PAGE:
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SCM Seminar 1.

2012-09-10 Rita Berggren & Feven Kidane

SCM Seminar 1: Understanding the Supply Chain


Q1. In the literature you find several definitions of SCM. Elaborate and describe what parts that normally are a part of a SCM definition and what its constituents are? Chopra & Meindl (2012) and Stadtler (2008) agree that a supply chain are the parties that through their processes are a part of fulfilling the end customers request. The parties in a supply chain can be connected through material, information and financial flows which would mean that the end customer is a part of the supply chain (Stadtler, 2008). The aim within a supply chain according to Stadtler (2008) is to increase competitiveness and that this is achieved through a higher degree of integration and coordination. These activities are closely linked to management and Stadtler (2008) define supply chain management (SCM) as the task of integrating organizational units along a supply chain and coordinating material, information and financial flows in order to fulfill (ultimate) customer demand with the aim of improving the competitiveness of a supply chain as a whole. Effective SCM can be considered as the management that lead to the maximum surplus for the whole chain (Chopra & Meindl, 2012). To manage the flow of information, material and finances in the best way there are many decisions to make, Chopra and Meindl (2012) present three categories of decisions; supply chain strategy or design, supply chain planning and supply chain operation. These three decision categories can also be found within the House of SCM presented by Stadtler (2008). For example, the integration pillar is to a large extent the supply chain design and the coordination pillar is mostly supply chain planning. The house of SCM also has competitiveness and customer service as the roof and the foundation is closely related to the decisions of supply chain operation.

Q2.Consider the purchase of a can of soda at a convenience store. Describe the various stages in the supply chain and the different flows involved. A typical supply chain contain customers, retailers, distributors, manufacturers and suppliers and each part is connected through flows of products, information and funds (Chopra & Meindl, 2012). This applied on the chain for buying a can of soda can be described as follows. The suppliers get orders on for example aluminium, sugar, flavours etc. These are delivered to the manufacturer.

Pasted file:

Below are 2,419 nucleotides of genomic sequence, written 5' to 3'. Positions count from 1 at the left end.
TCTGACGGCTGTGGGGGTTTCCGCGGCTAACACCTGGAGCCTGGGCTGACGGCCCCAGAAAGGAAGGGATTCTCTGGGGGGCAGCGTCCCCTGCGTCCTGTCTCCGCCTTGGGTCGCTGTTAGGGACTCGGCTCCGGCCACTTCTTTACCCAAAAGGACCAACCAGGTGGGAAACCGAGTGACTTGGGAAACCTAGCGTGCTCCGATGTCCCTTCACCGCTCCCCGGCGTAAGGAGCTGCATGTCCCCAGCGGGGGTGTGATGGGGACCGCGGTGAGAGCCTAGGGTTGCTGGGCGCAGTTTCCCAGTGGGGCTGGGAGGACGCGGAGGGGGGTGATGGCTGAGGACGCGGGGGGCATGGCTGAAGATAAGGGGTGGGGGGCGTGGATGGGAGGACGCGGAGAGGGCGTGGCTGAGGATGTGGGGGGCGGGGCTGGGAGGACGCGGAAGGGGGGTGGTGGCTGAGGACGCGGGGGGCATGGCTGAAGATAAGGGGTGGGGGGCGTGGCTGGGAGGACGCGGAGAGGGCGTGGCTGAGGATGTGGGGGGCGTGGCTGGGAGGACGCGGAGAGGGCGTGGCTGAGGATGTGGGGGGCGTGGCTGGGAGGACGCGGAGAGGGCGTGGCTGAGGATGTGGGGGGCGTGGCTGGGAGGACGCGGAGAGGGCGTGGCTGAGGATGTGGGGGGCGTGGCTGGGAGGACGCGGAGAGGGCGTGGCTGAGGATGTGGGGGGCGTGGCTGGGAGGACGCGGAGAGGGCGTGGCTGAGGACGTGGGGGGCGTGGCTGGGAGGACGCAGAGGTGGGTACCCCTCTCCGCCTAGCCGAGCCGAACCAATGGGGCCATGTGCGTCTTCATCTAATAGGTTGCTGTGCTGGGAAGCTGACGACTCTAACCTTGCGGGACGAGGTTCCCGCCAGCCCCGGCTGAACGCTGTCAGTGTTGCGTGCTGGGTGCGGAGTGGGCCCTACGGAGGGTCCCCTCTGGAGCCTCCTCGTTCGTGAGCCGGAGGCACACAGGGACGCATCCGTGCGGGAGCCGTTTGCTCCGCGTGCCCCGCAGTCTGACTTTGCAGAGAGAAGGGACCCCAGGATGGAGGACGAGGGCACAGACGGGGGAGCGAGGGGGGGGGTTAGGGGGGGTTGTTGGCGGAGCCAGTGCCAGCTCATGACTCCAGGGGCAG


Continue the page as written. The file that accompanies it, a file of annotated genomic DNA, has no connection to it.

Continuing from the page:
SCM Seminar 1. 2012-09-10 Rita Berggren & Feven Kidane

The manufacturer receives the different raw materials and can produce the soda. The soda will likely be sent in bulk to a distribution centre. The distributor will get orders from the retailers and send them their goods. The retailer, in this case a convenience store will stock the goods and sell the cans to thirsty customers.

All stages will have a flow of money and information. Each stage will need to pay to receive the goods in question and get paid when they have delivered. Every stage will also need information on order quantities, delivery dates etc. There will also be a flow of material between all stage in the chain, both internally and externally.

3. Why should a firm like Dell take into account total supply chain profitability when making decisions? The supply chain of Dell includes only three parties, these are; suppliers, manufacturers and customers. The reason for Dell to choose such a supply chain is to maximize the total supply chain profitability. Three factors like information, fund and products are involved in every supply chain and these need to be effectively managed to result in the highest possible supply chain surplus (Chopra & Meindl, 2012). The information flow connected to orders in Dells supply chain is a pull process which helps the company to get the customers requirements and expectation. And of course Dell websites as the same time let their suppliers to see the customers demand and expectation. Dell computers are not stocked in a warehouse and waiting to be ordered, the company has low, even zero inventories and has traditionally made most computers on order. The more inventory kept in Dells supply chain, the more cost that will generate. Therefore, it would result in a high cost to both suppliers and manufacturers, and finally, a high price to the customers. Because the products are made to order, the inventory can be kept in a relatively low level and the cash flow will be also in a low level. To cut out the distributor and retailer of the chain as Dell has done will lead to fewer parties having to share the total supply chain surplus and fewer parties that will add to the cost.